She Launches Seaplanes and She's Unsinkable
��A ship which is built to serve as a starting platform for airplanes and to combat the submarine menace
��IF water is reasonably clear, a submarine, not too far submerged, can be seen from an airplane. Unfortunately an airplane cannot rise from rough water. Hence, even when used as a scout for a battle fleet in order to determine the number and posi- tion of an enemy's ships, the seaplane has its limitations.
Mr. John L, Bogert, a mechanical and consulting engineer of New York city, has designed what seems to us the most practical and brilliant plan thus far pro- posed for coping with the problem of detecting submarines as well as increasing the possible applications of the seaplane in rough weather. We doubt whether sub- marines can be detected under water except in the most favorable conditions, but apart from that Mr. Bogert's plan has genuine merit.
Like an eagle, an airplane must be in motion before it can fly. It must run along the ground or the water until it gathers momentum. Since it is impossible to gather speed in rough water, Mr. Bogert proposes first of all to eliminate the super- structures and deck houses found on every ship. All smokestacks, ventilators, masts, boat cranes, deck houses, and obstructions that might injure the returning or departing airplane are either eliminated entirely or made so that they can be stowed away. The wireless masts, as well as the derricks for hoisting the seaplanes- on board after their flight, are made to swing from a hori- zontal to a vertical position. The hatches are flush with the deck.
���Incline deck forward to launch seaplanes
��fcbmRapid-fire guns Wireless masts
��Bow-on view of the Bogert mother-ship showing seaplane ready for its flight
Since the airplane must have a good start, the ship is 560 feet long. Toward the bow, the runway rises so as to provide a good take-off for the airplane. Beneath the take-off is the pilot house.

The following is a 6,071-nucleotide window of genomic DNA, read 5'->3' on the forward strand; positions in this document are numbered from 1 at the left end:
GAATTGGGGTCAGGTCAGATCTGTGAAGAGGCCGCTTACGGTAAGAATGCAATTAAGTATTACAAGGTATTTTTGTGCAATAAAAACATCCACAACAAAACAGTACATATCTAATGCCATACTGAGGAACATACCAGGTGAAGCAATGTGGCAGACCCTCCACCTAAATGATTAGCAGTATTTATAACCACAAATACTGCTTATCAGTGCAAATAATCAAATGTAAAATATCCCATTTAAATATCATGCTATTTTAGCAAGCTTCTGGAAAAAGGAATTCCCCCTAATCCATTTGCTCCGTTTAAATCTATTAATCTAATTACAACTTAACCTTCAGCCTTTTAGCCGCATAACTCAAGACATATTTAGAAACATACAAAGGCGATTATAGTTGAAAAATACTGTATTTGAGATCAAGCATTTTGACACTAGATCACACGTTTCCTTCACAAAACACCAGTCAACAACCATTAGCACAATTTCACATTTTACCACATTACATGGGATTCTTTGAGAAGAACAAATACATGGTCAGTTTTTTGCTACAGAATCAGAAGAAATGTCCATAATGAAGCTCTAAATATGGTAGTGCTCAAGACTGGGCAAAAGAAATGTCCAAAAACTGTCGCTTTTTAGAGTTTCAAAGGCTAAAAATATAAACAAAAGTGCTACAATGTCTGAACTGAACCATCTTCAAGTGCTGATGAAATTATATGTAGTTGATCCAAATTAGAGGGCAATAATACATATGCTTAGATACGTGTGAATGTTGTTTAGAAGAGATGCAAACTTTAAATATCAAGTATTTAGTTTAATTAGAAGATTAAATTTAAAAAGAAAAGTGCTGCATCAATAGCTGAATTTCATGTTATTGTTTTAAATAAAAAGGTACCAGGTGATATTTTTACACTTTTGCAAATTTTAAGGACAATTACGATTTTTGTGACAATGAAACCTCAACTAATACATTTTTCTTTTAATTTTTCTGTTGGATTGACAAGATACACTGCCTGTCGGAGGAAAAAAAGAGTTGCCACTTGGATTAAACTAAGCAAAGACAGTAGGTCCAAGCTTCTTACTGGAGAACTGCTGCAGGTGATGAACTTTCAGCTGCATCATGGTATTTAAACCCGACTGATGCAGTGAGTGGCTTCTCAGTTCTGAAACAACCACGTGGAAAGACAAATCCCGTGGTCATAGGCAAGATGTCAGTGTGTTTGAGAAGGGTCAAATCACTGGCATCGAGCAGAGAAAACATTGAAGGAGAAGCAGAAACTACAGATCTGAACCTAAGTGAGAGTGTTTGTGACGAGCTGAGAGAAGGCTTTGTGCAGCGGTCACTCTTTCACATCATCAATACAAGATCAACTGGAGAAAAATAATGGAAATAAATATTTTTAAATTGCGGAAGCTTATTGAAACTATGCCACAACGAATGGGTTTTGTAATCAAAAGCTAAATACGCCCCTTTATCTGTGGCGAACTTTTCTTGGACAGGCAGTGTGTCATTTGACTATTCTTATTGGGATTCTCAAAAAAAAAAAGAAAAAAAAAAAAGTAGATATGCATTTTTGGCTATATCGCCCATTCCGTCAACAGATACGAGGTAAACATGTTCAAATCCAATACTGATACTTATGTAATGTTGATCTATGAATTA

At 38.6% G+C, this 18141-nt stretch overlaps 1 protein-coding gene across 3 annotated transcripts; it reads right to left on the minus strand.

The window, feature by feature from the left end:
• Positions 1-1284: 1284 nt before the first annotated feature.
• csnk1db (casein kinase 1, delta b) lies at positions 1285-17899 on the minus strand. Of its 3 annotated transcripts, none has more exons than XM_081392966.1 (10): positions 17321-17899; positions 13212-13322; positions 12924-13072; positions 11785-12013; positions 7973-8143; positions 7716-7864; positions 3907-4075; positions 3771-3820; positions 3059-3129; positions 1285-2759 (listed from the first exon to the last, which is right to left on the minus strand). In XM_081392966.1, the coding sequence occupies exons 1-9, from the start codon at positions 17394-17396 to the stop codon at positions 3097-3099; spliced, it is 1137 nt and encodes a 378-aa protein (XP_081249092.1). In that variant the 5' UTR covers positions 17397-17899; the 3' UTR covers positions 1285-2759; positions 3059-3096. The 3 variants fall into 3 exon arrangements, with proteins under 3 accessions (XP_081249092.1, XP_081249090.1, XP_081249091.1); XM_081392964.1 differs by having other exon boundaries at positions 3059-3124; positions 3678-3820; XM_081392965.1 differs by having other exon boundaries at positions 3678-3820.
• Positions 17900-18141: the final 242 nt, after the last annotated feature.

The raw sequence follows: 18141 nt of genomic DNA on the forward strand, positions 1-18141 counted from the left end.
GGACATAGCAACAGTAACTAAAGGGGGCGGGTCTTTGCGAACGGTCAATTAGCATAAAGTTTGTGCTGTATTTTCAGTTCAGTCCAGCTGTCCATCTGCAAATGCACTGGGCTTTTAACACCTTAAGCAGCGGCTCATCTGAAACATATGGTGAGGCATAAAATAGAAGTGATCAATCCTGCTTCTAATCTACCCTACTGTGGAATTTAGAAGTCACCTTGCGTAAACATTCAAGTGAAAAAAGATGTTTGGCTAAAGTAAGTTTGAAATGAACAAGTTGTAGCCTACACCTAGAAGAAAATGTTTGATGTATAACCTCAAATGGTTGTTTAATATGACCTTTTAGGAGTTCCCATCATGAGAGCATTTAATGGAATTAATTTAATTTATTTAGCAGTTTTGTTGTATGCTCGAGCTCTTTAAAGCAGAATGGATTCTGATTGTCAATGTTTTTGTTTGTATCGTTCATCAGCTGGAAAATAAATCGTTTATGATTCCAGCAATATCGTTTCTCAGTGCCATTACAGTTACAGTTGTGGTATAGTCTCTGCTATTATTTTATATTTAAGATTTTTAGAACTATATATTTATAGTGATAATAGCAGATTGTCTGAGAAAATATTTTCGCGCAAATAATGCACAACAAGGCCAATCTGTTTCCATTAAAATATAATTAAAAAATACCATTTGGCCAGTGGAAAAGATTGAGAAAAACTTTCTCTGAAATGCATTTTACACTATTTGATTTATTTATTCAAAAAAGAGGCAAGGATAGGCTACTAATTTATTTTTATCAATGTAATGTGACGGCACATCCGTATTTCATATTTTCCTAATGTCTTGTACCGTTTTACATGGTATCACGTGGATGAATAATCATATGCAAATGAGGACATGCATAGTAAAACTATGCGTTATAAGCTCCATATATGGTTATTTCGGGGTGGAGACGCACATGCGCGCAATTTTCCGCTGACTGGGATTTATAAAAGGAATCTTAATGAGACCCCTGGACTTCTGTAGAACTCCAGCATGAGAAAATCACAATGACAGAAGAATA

It is possible for a skilful aviator to land on the deck of Mr. Bogert's vessel. But it is more likely that he would prefer to alight on the water. Should he do so, a crane will hoist him on board again.
Mr. Bogert's mother-ship for airplanes (it can carry at least a half dozen of them) is torpedo-proof. The hull is subdivided by transverse bulkheads and is provided with cellular sides to distribute the force of the explosion of at least two torpedoes. A battery of four six-inch rapid-fire guns is so mounted on the ship that any three can be trained on an object ahead of the stern.
Landing on a deck is not easy, par- ticularly if the speed of the seaplane is thirty-five or forty miles an hour. Mr. Bogert would therefore provide the sea- planes with brakes which would bring them to a stop in about one hundred and eighty feet. This rate of retardation is about twice as great as that of the emergency brakes used on most railways.
Mr. Bogert's ship is to be driven by Diesel engines. Steam, however, could be used if folding smokestacks are adopted.
���Cabins.livinq quarters and repair shop for seaplanes
��The masts, funnels, derricks, of Mr. Bogert's mother-ship for seaplanes can be swung down. An absolutely unobstructed deck is thus provided for the launching of the seaplane. The ship is to be 560 feet long and about 80 feet beam. It will be driven either by Diesel or steam engines